Remembering David Jones Sr. “What I learned from one of Louisville’s great leaders”

Originally published in BG Magazine, December 2011 – written by Holly Prather, vice president of Leadership Louisville Center, following Mr. Jones’ presentation to the Leadership Louisville Class of 2011

David Jones Sr., speaking to Leadership Louisville Class of 2012

It’s not every day that you get the chance to have bagels and coffee with a leader like David Jones, Sr., so it was an honor to hear his recent presentation to the Leadership Louisville Class of 2012.

Mr. Jones shared passionate remarks on issues, however, the focus of his dialogue with the class was leadership, specifically the lessons he’s learned along the way. As the founder of Humana, Mr. Jones has contributed greatly to economic development in our region. He was also one of the founders of the Leadership Louisville Center, created to ensure that future leaders would be knowledgeable about issues, well networked and passionate about the success of the community.

Mr. Jones’ leadership lessons are simple, but not easy, and had to be learned through trial and error. His remarks taught me a little more about balance, discipline and values – essential building blocks for any young professional.

Balance

Not quite sure what to expect, it was surprising to hear his first lesson, “Family is first – do your job, but enjoy your family and other interests. Have a life!” With a husband, two children, a career, friends, community engagement and everything else that fills my life, this is a delicate balance for me, as I’m sure it is for many. But, time spent with family, friends and in the community fills my spirit so that I am better at work, more creative, more empathetic and more dedicated to the mission I’m hired to fulfill.

Perhaps Mr. Jones’ best teaching on balance was focus, and taking time each day to think. It’s so easy to go through the day and check off tasks – by taking time to think, I see the big picture more clearly.

Discipline

It became quite apparent that discipline was a key ingredient in Mr. Jones’ success. He was clearly not from the school where excuses get in the way of results. In his world, either you have measurable outcomes or you don’t. He strongly discouraged procrastination and said, “Complete today’s work today.”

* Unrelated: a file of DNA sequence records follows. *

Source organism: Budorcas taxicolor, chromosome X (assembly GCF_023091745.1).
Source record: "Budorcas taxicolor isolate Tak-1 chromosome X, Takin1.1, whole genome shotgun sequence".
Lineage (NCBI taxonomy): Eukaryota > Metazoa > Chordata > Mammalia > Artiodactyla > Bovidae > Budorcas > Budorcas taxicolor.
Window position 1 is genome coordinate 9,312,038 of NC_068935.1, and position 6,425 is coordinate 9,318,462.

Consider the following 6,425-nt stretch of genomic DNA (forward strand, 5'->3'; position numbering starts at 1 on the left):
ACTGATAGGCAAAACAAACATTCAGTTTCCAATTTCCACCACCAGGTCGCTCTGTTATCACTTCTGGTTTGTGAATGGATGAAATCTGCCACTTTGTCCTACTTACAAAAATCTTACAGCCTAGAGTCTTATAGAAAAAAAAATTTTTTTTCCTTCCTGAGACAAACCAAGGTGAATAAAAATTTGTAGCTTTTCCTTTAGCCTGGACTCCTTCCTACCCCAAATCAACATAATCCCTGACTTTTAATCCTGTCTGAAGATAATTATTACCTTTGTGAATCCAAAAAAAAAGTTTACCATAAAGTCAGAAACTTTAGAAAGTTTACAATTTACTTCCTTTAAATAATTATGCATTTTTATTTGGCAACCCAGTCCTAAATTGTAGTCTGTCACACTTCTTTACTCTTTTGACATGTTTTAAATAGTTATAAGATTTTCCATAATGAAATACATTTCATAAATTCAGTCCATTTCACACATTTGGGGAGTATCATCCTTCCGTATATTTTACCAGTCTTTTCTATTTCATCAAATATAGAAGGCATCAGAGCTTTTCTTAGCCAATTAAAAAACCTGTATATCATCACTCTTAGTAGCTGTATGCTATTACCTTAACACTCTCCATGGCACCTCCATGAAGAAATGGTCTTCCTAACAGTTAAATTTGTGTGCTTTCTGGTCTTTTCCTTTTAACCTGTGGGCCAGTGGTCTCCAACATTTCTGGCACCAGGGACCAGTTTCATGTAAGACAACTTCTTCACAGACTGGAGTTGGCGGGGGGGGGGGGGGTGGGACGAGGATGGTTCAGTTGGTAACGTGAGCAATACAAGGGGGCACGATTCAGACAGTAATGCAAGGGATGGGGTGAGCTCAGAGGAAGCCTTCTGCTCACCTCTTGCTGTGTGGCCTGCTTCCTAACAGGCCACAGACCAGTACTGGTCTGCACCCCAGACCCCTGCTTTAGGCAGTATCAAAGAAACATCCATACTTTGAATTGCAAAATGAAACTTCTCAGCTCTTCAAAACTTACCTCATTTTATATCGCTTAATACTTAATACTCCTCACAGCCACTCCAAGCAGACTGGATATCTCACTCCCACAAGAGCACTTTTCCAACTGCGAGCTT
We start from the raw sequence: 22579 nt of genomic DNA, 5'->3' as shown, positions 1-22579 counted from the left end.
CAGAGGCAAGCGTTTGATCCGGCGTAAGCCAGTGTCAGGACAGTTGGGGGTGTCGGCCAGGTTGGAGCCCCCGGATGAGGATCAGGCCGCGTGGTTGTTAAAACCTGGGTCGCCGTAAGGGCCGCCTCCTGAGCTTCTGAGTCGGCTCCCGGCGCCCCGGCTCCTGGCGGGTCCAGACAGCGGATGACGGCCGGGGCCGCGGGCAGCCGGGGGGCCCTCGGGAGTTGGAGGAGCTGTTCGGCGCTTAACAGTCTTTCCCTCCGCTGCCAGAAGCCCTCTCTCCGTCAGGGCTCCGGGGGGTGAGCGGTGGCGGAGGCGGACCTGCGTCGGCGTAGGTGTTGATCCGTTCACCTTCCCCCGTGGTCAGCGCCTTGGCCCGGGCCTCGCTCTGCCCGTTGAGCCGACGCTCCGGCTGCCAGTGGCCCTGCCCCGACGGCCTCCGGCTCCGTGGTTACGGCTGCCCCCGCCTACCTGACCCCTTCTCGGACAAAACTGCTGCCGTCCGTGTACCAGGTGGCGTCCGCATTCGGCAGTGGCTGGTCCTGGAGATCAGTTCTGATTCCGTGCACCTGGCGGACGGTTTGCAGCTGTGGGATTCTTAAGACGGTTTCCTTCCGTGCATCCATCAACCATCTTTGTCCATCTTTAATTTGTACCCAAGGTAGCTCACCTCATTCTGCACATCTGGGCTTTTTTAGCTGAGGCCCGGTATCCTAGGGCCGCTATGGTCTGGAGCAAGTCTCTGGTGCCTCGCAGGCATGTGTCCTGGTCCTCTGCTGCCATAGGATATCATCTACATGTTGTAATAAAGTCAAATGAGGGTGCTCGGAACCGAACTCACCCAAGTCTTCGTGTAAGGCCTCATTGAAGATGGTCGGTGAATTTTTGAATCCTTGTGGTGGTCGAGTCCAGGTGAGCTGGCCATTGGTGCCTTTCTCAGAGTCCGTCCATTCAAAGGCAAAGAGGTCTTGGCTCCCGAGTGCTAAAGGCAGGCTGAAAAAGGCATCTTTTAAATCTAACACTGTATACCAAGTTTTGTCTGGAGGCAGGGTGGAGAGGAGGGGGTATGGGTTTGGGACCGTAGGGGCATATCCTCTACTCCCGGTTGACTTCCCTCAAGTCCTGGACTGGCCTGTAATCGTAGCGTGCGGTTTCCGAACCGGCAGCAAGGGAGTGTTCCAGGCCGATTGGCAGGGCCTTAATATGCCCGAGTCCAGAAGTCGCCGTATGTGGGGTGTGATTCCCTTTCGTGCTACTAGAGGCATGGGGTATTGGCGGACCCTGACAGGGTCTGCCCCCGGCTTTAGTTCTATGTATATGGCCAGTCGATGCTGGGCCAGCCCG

However, Mr. Jones clearly values a high level of engagement with others. His messages about soliciting feedback, communicating regularly with every team member and having a focus on morale made it clear that he sees people as the biggest asset in an organization. All of these practices require a disciplined approach and structure to make them a reality.

Values

I see Mr. Jones as a person who leads by example and puts his values and principles into action. As a relatively new manager, his ideas about integrity and creating conditions where colleagues can do their best work were helpful. Delegation – particularly delegating authority – and following this up with sincere thanks and recognition are actions based in humility.

Finally, it was Mr. Jones’ optimism that left me particularly inspired. His strong positions regarding the urgent needs around education and infrastructure were tempered by his hopeful commentary.
No matter where you stand on the issues, I think we can all agree that in Louisville, it is possible with leaders like Mr. David Jones, Sr. We are the next generation of leaders, and these lessons provide a roadmap for making our own significant impact on the community.

“Leadership Lessons Learned” presented by Mr. Jones:

1. Family is first – do your job, but enjoy your family and other interests. Have a life!
2. Be optimistic! A leader must inspire confidence.
3. A leader must have clear and sufficient authority to accomplish assigned tasks.
4. Integrity is the most vital character trait, and strength of will is a requirement.
5. Focus! Have a clear idea of the goal you plan to accomplish. This will require thought, so take time each day to think. Action changes the world, but it should be thoughtful action.
6. Communicate goals repetitively, with brevity and clarity, to each team member and solicit honest feedback.
7. This enables each team member to understand and appreciate how individual effort contributes to achievement goals.
8. Always thank your colleagues – earned recognition is a powerful motivator.
9. Every element critical to success must be measured.
10. Always try to create conditions to allow your colleagues to do their best work!
11. Make decisions quickly, once you have the facts. Nothing kills morale and momentum like bureaucratic lassitude.
12. Profit is never a mission, vision or an end, nor is it a dirty word. Enterprises which fail to cover all costs, including the cost of capital, soon perish, along with their jobs and pensions.
13. Complete today’s work today.
14. Leadership requires authority, integrity, optimism, strength of will, a clear vision that is effectively communicated to the entire enterprise so that each member understands what is required of her/him and how such individual efforts contribute to mission success. Then, the leader must say thanks.
15. Summary – Inspirational leadership requires:
• Authority
• Integrity
• Optimism
• Strength of will
• Clarity of vision/mission
• Clear, continuous two-way communication
• Recognition, when earned
• Operations – if it’s critical, measure!

 

September 18, 2019: In loving memory of Mr. David Jones Sr., a Louisville legend and one of the founders of the Leadership Louisville Center.